Karen's Corner: The Dirt on Dirt!

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Welcome Aspiring & Experienced Gardeners!  First, let me hasten to say that I am not a gardening expert.  My story is that as Ataxia has progressed, I have continued to garden, I have learned by trial and error, and I read quite a bit and make adjustments in order to continue to safely garden. The internet is full of good information on general gardening, vegetable gardening, raised bed gardening, container gardening, and even Hay Bale gardening. I encourage you to read about the plants you have chosen, but if you watch videos, be sure to supplement that with reading articles. Especially with the advent of short/quick videos on various platforms, there is a lot of bad, even fake gardening advice, online. Good gardening requires education, experience and patience (time). There are no shortcuts! On to the dirt!

Raised Bed Soil, includes organic compounds, such as poultry meal, kelp meal and worm castings. These enrich the soil to promote growth of healthy, vigorous plants, whether flowers or  vegetables. Most importantly, raised bed soil, being somewhat loose, allows for good air circulation and much needed oxygen, as well as great drainage, which helps in the delivery of nutrients to root systems. NOTE:  Raised bed soil may also be used for container plants. Use ONLY raised bed specific soil in raised beds.  Do not use products labeled as “top soil, garden soil, or potting mix” in your raised bed garden.

Potting Mix Should not be confused with basic dirt. It is exactly as it is named:  a mixture of  organic materials designed to enhance drainage. Potting Mix may also contain slow release fertilizers, so read the package carefully, to avoid over-fertilizing plants.  Fertilizer can become “too much of a good thing” and actually burn your plants.  NOTE: Never use potting mix in a raised bed. Although it has some of the same properties as raised bed soil, they are not interchangeable.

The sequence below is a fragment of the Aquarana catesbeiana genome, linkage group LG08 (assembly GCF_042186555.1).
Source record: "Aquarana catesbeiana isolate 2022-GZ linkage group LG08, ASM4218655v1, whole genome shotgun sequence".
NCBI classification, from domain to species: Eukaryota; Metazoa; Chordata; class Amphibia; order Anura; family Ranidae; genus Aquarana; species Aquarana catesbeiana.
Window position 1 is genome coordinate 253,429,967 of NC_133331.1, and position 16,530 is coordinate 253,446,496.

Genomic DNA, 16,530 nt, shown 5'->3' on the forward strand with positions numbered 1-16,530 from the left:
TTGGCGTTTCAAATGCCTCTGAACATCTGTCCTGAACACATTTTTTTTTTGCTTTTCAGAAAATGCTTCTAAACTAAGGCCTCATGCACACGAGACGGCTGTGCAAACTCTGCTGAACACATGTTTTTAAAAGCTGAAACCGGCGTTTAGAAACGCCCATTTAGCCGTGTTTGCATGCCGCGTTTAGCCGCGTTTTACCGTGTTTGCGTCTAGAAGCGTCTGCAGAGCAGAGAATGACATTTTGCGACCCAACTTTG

Gardening Tip: DO THE MATH (before you buy)

Small bags of soil are always packaged and sold in quarts; while large bags are packaged and sold in cubic feet (CF)

Compare! Compare! Compare! (or why you may need Math when you grow up) It's a good idea to buy potting mix in large bags.  It's far more cost effective.  Larger bag contents are measured in cubic feet (CF), where as small bags are always measured in dry quarts. Example: 1 CF = 25.71 dry quarts. In checking Miracle-Gro potting mix at Walmart, a 1 CF (25.71 quarts) bag of Miracle-Gro potting mix is $8.97 or a little more than .34₵ per quart.  However, a 16 quart bag is $5.37 or about 67₵ per quart (see image below)

  • Large bags  1 cubic foot (25.71 quarts) = $8.97
  • Small bags sold in quarts.   (8 quarts) = $5.37

Buy the large bag, save any unused!

A screenshot of a bag of Miracle Gro Potting Soil along with the prices for different sizes.

Thanks for joining me for the dirt on dirt!

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